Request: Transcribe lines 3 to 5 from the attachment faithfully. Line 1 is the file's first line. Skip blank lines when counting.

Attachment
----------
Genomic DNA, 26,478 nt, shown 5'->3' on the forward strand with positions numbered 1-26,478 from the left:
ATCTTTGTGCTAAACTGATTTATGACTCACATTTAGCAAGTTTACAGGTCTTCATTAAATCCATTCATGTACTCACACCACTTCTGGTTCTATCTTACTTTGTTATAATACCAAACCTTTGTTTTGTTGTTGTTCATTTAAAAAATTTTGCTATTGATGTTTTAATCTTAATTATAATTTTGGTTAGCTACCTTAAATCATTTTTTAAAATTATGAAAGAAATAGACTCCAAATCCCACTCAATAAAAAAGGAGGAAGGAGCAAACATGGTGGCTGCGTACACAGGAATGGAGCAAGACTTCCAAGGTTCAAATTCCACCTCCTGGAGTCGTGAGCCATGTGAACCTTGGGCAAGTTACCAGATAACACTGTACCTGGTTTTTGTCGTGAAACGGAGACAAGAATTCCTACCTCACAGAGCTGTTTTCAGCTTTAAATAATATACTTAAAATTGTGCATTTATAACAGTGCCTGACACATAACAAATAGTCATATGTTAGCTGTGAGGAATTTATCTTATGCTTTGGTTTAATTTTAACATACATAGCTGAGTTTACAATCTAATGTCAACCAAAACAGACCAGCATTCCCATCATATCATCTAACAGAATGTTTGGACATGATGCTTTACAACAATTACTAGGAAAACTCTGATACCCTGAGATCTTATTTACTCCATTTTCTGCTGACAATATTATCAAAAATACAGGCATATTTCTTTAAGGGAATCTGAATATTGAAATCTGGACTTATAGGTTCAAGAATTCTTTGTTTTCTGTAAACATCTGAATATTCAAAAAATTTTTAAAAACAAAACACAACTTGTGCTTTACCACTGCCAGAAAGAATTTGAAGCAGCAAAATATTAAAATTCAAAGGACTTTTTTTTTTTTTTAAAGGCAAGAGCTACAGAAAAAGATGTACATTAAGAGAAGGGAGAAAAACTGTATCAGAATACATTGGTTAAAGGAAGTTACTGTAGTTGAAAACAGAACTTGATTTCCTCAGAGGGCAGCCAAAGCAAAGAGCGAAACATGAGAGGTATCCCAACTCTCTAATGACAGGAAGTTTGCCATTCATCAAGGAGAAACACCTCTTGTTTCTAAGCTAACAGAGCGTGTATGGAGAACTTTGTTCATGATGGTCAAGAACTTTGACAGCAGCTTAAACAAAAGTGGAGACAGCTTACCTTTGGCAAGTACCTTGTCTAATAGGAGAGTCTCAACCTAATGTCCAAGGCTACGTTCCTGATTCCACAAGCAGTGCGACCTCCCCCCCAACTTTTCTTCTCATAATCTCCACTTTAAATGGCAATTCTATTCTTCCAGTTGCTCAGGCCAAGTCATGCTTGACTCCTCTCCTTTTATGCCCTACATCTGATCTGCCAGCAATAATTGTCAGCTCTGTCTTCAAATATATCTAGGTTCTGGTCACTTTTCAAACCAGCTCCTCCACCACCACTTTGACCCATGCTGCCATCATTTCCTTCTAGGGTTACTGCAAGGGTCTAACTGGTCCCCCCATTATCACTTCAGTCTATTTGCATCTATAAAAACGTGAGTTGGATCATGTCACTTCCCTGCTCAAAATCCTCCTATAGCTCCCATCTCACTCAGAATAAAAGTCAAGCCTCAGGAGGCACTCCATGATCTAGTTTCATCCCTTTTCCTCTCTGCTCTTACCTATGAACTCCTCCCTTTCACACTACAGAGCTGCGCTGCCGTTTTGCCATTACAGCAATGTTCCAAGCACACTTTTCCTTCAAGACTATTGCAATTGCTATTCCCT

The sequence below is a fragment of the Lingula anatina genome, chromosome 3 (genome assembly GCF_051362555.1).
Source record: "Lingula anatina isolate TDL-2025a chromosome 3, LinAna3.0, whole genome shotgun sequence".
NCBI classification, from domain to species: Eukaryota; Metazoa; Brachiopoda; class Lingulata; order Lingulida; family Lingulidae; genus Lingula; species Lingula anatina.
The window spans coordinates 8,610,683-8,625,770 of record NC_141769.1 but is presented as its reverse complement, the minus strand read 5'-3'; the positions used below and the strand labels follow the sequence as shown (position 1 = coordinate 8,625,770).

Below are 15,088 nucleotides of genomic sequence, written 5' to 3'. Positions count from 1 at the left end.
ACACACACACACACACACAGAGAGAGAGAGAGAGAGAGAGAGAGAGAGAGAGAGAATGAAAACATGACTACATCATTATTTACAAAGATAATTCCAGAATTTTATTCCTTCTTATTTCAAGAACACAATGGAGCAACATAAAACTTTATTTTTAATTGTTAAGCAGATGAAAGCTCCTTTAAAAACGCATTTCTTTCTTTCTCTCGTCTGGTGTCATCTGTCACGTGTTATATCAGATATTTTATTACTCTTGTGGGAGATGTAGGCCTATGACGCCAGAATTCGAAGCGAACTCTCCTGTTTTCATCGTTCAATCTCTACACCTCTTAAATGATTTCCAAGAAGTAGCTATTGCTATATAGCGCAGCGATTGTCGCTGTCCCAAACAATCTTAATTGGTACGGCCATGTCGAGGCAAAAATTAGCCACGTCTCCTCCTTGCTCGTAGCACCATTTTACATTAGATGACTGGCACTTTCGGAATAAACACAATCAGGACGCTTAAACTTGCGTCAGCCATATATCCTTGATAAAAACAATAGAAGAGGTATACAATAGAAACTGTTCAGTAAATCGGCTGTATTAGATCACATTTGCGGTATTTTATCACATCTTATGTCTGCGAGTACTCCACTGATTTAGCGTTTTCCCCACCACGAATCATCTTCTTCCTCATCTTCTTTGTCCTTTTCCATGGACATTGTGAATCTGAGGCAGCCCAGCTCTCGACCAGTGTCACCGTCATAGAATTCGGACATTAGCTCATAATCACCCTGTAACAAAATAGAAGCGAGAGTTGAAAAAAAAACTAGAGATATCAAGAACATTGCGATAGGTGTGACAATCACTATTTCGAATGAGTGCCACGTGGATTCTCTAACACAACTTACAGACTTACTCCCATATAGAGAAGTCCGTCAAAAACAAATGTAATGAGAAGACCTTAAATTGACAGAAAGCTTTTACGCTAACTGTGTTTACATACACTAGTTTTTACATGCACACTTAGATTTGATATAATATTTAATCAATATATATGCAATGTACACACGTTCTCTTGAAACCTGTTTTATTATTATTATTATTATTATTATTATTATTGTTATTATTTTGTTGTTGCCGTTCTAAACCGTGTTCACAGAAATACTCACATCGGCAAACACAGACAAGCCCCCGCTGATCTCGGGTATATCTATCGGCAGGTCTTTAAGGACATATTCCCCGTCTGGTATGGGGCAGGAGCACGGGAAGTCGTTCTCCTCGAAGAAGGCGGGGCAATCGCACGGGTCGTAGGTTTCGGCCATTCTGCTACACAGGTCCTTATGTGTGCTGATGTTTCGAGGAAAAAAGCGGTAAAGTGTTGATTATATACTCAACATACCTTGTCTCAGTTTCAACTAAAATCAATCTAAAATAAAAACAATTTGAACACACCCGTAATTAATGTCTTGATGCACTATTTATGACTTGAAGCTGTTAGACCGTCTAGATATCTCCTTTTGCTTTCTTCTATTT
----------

The sequence below is a fragment of the Lingula anatina genome, chromosome 3 (genome assembly GCF_051362555.1).
Source record: "Lingula anatina isolate TDL-2025a chromosome 3, LinAna3.0, whole genome shotgun sequence".
NCBI classification, from domain to species: Eukaryota; Metazoa; Brachiopoda; class Lingulata; order Lingulida; family Lingulidae; genus Lingula; species Lingula anatina.